Expert Witnesses – Current Standards

Evidence Rules for Admission of Expert Testimony in Washington State   Cathy Johnston-Forbes v Dawn Matsunaga (August 28, 2014 WSC) Opinion: 140828 Johnston-Forbes v Matsunaga WSC In the context of a dispute over the admissibility of a biomechanical expert’s testimony, the Washington Supreme Court provided the most current summary of expert testimony law in Washington State: Generally, expert testimony is admissible if (1) the expert is qualified, (2) the expert relies on. generally accepted theories in the scientific community, and (3) the testimony would be helpful to the trier of fact. In applying this test, trial courts are afforded wide discretion and trial court expert opinion decisions will not be disturbed on appeal absent an abuse of such discretion. In re Marriage of Katare, 175 \Vn.2d 23, 38, 283 P.3d 546 (2012), cert. denied, _ U.S. __, 133 S. Ct. 889, 184 L. Ed. 2d 661 (2013). If the basis for admission of the evidence is ‘”fairly debatable,”‘ we will not disturb the trial court’s ruling. Grp. Health Coop. of Puget Sound, Inc. v. Dep’t of Revenue, 106 Wn.2d 391, 398, 722 P.2d 787 (1986) (internal quotation marks omitted) (quoting Walker v. Bangs, 92 Wn.2d 854, 858, 601 P.2d 1279 (1979)). In Washington, there are four main Evidence Rules regarding the use of expert witnesses. ER 702 generally establishes when expert testimony may be utilized at trial: “If scientific, technical, or other specialized knowledge will assist the. trier of fact to understand the evidence or to determine a fact in issue, a witness qualified as an expert by knowledge, skill, experience, training, or education, may testify thereto in the...

Parol Evidence Admissible to Prove Intent Where Contract is Ambiguous

Brogan & Anensen LLC v. Lamphiear, — P.3d —- (Wash. Mar 12, 2009) (NO. 81825-8) Lamphiear owned 64 acres just outside of McCleary, Washington. He frequented the Next Door Café, a local restaurant, as did Garry Anensen, one of the sellers. According to the excluded evidence, several patrons overheard the negotiations. Lamphiear wanted to be allowed one year to move his manufactured home to the new property. Anensen told Lamphiear that he and Brogan were interested in only the land, so Lamphiear could continue to live on the property for a year while he dismantled the buildings and moved them to his new property. After the sale closed, Anensen then told Lamphiear to get off the property and leave the buildings behind. When Lamphiear insisted that he had one year to move his house, Anensen and Brogan filed suit to enforce possession under the sales agreement. The trial court granted summary judgment to Brogan and Anensen, concluding that that agreement was fully integrated and thus extrinsic evidence was inadmissible to modify the agreement’s terms. The court awarded attorney fees to Anensen and Brogan under the agreement. The Court of Appeals affirmed, holding that the affidavits were not admissible to modify the terms of the fully integrated agreement. The Supreme Court reversed because the term “possession date” was ambiguous. The sale form agreement stated that the “possession date” was on closing, any number of days after closing, or at any other agreed time. Next to each of these choices was a box. But the parties did not check any of the boxes. The “possession date” was therefore undefined. It does...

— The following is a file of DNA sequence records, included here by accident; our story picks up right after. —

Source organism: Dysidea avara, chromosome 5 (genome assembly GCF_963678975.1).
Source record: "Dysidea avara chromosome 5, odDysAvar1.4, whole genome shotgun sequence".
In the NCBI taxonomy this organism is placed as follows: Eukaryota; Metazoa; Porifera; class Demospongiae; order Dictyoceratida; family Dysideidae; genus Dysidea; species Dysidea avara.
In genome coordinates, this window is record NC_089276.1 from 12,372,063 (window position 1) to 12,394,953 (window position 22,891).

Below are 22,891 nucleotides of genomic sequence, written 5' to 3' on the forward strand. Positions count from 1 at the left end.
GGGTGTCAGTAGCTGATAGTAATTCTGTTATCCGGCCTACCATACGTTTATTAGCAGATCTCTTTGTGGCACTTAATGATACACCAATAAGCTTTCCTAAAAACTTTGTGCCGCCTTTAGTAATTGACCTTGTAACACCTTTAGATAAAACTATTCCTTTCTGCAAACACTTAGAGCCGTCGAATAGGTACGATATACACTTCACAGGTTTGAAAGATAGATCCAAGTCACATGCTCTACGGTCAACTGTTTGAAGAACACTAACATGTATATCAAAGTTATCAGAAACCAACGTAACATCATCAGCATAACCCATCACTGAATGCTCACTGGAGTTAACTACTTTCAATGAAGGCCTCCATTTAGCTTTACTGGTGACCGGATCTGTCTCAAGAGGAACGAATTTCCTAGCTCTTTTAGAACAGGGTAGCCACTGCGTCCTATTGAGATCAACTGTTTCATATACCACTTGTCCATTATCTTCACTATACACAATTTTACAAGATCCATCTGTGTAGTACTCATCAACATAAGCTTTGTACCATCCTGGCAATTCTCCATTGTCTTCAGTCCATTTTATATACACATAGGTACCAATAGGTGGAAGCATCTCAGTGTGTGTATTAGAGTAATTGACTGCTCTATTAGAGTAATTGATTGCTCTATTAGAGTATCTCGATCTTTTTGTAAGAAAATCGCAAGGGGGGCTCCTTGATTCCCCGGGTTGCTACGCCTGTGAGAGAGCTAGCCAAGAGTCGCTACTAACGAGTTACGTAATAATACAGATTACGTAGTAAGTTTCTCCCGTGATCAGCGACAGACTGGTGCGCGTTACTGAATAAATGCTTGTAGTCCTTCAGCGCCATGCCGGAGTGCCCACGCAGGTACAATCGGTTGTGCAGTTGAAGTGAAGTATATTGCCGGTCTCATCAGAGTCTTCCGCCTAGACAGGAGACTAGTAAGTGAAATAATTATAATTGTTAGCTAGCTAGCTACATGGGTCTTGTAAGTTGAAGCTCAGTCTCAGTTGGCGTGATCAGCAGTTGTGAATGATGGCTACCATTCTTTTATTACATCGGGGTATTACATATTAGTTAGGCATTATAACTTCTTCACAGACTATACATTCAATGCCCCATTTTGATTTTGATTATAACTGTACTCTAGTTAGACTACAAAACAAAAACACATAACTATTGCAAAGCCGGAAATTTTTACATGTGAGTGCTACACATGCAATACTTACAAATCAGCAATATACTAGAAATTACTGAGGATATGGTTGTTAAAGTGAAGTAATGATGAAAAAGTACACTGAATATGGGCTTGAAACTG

Inadvertent Disclosure of Privileged Information – Flawed Balanced Approach

Sitterson v. Evergreen School Dist. No. 114, — P.3d —- (Wash.App. Div. 2 Nov 25, 2008) (NO. 36218-0-II) Thousands of pages of documents are routinely produced in litigation. Normally, certain documents, like letters from attorneys to clients, are placed on the privilege log. Occasionally, a mistake is made and the privileged document is produced. The law has moved away from a strict waiver for inadvertent production toward a more liberal approach that allows the privilege to be reasserted in certain situations. This is known as the “Inadvertent Disclosure” Rule. Sitterson is the first Washington case on the subject. Generally Washington follows the federal rules but has not yet adopted the most recent changes. In that situation, Washington courts properly refused to legislate the rule. See State v. Darden, 145 Wn.2d 612, 627, 41 P.3d 1189 (2002) (refusing to adopt a new privilege under ER 501 that was accepted by federal courts under Fed.R.Evid. 501 because federal rule is “entirely different” from Washington rule). However if there is no rule in place, the court has the freedom to adopt one. As of September 19, 2008, Federal Rule of Evidence 502(b) provided that a disclosure made in a federal proceeding does not operate as a waiver if: (1) the disclosure is inadvertent; (2) the holder of the privilege or protection took reasonable steps to prevent disclosure; and (3) the holder promptly took reasonable steps to rectify the error, including (if applicable) following Federal Rule of Civil Procedure 26(b)(5)(B). From a policy standpoint, the court must weigh two competing doctrines: 1) Full disclosure of all the facts – decisions of a court...